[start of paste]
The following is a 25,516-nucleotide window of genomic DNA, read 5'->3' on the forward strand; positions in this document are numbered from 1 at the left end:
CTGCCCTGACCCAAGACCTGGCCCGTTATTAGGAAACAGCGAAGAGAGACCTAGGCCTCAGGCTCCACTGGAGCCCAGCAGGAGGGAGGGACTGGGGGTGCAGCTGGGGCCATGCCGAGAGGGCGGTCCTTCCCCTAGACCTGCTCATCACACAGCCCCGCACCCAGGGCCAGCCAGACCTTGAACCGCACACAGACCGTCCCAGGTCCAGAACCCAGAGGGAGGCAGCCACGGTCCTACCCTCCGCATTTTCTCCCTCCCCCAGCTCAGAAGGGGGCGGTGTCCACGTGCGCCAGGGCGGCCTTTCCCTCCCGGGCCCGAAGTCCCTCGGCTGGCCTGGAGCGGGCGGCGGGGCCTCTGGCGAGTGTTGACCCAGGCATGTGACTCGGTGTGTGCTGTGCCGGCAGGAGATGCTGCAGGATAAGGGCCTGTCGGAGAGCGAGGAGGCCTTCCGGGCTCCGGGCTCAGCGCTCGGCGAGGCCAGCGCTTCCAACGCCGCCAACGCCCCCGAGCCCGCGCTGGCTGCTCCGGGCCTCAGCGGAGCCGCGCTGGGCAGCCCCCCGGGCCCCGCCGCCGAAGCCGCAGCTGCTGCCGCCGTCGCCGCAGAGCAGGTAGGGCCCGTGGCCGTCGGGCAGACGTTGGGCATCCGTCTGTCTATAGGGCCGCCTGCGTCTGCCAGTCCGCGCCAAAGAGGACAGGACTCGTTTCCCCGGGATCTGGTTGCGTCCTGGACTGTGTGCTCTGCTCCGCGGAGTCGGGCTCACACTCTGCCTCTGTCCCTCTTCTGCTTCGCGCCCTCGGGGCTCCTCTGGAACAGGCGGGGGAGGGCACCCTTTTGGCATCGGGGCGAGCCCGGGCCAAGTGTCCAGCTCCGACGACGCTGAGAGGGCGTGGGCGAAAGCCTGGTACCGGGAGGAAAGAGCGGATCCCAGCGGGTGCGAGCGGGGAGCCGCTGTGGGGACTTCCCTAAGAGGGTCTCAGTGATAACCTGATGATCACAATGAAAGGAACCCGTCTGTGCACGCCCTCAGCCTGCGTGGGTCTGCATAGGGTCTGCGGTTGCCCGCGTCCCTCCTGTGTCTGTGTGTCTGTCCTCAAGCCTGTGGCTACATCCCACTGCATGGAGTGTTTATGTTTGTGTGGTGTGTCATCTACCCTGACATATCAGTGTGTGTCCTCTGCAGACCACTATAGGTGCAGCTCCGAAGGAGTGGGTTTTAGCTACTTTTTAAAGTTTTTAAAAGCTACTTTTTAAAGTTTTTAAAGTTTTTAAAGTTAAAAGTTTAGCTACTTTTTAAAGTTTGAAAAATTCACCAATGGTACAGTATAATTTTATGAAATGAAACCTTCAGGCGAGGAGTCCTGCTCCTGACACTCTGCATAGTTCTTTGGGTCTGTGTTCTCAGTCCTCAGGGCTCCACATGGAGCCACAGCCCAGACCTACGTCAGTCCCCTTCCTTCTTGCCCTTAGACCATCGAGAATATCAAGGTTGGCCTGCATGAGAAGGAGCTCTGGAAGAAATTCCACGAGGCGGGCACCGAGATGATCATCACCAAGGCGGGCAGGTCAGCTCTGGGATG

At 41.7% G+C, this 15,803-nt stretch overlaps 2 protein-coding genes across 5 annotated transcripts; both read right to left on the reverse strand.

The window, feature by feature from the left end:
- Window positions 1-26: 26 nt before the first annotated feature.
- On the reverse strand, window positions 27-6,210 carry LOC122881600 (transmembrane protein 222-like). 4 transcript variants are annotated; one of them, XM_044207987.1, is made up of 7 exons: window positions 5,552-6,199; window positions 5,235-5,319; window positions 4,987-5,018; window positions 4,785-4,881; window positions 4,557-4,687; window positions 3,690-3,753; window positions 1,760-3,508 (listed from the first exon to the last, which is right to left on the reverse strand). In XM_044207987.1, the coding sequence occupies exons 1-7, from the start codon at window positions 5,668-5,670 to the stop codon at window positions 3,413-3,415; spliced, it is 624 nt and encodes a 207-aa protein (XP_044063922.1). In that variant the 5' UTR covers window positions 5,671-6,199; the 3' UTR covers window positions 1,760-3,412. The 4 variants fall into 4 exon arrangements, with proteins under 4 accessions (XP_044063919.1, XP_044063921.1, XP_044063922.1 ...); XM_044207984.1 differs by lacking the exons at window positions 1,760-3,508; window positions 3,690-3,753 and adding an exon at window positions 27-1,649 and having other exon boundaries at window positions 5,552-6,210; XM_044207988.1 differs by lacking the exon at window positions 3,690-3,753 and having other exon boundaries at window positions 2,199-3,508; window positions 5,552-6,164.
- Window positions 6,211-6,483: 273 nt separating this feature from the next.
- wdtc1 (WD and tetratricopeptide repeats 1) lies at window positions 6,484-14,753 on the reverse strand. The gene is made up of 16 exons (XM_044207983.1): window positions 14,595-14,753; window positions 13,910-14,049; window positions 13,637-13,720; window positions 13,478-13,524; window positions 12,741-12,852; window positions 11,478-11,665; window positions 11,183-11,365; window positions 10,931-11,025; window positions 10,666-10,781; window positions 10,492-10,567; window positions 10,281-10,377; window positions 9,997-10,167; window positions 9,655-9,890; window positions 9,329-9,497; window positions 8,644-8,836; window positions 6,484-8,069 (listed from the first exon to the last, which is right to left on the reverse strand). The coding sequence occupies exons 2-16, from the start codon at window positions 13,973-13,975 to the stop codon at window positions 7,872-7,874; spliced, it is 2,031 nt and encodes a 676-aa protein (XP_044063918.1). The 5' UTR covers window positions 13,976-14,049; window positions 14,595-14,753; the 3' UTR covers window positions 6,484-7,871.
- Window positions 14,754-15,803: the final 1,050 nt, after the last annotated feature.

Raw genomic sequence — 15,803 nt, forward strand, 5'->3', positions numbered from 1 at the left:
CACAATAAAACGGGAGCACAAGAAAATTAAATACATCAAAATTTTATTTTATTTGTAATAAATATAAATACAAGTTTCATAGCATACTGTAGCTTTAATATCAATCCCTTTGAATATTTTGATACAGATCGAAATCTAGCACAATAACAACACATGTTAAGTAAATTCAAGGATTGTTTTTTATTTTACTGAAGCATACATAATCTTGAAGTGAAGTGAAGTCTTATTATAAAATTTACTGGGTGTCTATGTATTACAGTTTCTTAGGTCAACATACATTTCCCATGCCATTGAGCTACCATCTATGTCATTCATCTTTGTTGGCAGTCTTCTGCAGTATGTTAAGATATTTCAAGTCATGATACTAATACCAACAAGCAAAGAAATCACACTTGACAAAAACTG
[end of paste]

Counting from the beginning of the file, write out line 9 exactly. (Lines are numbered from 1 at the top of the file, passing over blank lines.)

- Window positions 14,754-15,803: the final 1,050 nt, after the last annotated feature.